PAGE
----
Schumacher, in many people’s minds, was forced into retirement by Ferrari’s acquisition of Kimi Raikkonen in 2006. The media was told that it was to make room for Felipe Massa but I didn’t buy that at the time and I doubt that many did. Schumacher has unfinished business in F1 and regardless of his success at Mercedes he will have served to show us once again that F1 can be exciting and its shortcomings are minutiae when there is a galvanizing driver who forces the action to the track and not the court room or Chelsea loft.

Schumacher will place all eyes on the track where it belongs and keep the young drivers on their toes. The teams will operate in the penumbra of potential domination by a system that revolutionized F1—for good or bad depending on how you feel about Ferrari’s corporate death grasp on the sport—and that always creates controversy but that controversy will be brought to the track in 2010 and the “Red Rule” may just become the “Silver Rule” and who doesn’t love that conspiracy theory being bandied about for another three years?

If Schumacher was as bad and talentless as many of his detractors say he is, if he was as corrupt and underhanded as they claim, he wouldn’t need to come back to this sport. The puritan genius that is Hamilton, Alonso, Vettel and Rosberg would have taken the sport further but as they have not done so, perhaps the old man can spin the system up once again to create a level of disdain to see him off with yet another record—the most hated F1 driver in history? The most hated driver who may very well just save F1 from itself as well as further financial decline.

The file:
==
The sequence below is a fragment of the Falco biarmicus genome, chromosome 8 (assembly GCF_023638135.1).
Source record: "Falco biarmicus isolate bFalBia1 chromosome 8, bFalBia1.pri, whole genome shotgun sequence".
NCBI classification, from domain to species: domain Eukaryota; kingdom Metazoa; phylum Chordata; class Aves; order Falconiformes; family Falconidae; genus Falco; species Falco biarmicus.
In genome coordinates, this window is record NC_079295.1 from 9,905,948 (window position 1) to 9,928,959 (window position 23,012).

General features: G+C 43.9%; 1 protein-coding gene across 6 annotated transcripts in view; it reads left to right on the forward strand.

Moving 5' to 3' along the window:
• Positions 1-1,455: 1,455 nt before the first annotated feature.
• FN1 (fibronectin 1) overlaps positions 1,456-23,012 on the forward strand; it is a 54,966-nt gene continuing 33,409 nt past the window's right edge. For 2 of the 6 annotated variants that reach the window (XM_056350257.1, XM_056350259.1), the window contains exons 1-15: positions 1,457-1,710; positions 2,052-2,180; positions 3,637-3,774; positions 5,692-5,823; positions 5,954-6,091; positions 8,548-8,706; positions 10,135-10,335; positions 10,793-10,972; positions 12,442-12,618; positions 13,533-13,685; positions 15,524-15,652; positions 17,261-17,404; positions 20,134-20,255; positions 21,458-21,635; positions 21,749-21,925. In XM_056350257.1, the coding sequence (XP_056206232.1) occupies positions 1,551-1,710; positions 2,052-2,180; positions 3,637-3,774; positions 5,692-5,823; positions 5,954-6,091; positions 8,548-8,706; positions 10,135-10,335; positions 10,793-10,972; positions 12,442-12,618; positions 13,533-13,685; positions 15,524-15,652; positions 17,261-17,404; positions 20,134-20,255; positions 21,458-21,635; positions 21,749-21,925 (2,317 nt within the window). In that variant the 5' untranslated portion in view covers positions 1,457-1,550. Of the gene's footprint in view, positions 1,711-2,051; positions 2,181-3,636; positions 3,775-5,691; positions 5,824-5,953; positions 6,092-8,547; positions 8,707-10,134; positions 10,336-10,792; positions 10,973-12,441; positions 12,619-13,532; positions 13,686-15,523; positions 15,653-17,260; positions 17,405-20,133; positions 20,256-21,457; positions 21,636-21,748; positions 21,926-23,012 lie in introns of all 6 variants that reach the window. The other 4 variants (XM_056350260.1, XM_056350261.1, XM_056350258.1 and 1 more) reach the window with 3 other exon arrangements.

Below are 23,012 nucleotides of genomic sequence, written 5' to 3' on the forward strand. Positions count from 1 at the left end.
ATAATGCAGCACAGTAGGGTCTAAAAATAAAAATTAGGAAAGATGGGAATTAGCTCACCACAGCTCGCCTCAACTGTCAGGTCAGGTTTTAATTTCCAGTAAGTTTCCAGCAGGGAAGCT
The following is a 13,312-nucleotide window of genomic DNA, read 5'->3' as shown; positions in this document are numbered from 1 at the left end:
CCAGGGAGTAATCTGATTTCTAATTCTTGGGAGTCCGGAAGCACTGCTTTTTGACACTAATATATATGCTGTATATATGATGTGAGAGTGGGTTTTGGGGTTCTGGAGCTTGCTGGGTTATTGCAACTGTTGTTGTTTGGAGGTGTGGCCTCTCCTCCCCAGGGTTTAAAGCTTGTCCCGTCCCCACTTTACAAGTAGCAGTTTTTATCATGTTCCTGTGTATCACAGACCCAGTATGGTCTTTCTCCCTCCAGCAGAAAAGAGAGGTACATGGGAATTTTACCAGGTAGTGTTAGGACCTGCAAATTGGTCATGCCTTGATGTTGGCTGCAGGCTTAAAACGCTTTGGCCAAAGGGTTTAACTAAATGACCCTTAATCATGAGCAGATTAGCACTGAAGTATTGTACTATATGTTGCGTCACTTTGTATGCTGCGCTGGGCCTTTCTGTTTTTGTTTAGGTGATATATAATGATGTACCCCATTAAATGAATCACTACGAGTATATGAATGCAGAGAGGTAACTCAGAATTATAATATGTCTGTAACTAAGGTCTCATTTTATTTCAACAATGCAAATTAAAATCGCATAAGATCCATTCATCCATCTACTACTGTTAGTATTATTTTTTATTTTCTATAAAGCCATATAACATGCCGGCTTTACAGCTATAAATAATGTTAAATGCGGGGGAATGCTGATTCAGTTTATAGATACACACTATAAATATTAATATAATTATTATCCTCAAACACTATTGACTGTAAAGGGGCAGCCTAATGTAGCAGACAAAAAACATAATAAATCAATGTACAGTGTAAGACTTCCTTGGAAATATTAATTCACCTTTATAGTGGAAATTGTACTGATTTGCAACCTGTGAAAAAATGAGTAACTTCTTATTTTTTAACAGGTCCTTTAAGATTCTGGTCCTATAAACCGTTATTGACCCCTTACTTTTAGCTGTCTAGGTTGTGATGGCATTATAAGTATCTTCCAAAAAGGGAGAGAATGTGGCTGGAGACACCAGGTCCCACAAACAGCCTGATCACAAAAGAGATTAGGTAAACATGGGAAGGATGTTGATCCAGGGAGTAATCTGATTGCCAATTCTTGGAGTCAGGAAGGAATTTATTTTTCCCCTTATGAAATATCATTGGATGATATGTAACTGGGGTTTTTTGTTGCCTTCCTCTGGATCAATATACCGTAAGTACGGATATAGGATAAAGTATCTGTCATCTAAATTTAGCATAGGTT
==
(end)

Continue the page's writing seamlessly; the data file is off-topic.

Give it a rest folks, the man has every chance to be mediocre in 2010 and have little effect on the presumed Alonso, Hamilton, Vettel battle but anyone who has watched the German champion would do well not to underestimate what a 40-year-old can do when given the right car and proper motivation—this 40-year-old is no ordinary bloke mind you. He has seven titles to prove it and if you choose to discount two of them, that’s still more titles than any driver on the grid today. He’s proved he can win in inferior cars and that is where I believe he will excel. To his caution, Vettel, Alonso and Hamilton have had time to prove they too can win in an inferior car so the 2010 season should be damned exciting and for all the Schumacher detractors…shut it! The king is back—just pray he doesn’t punt your driver Adelaide-style!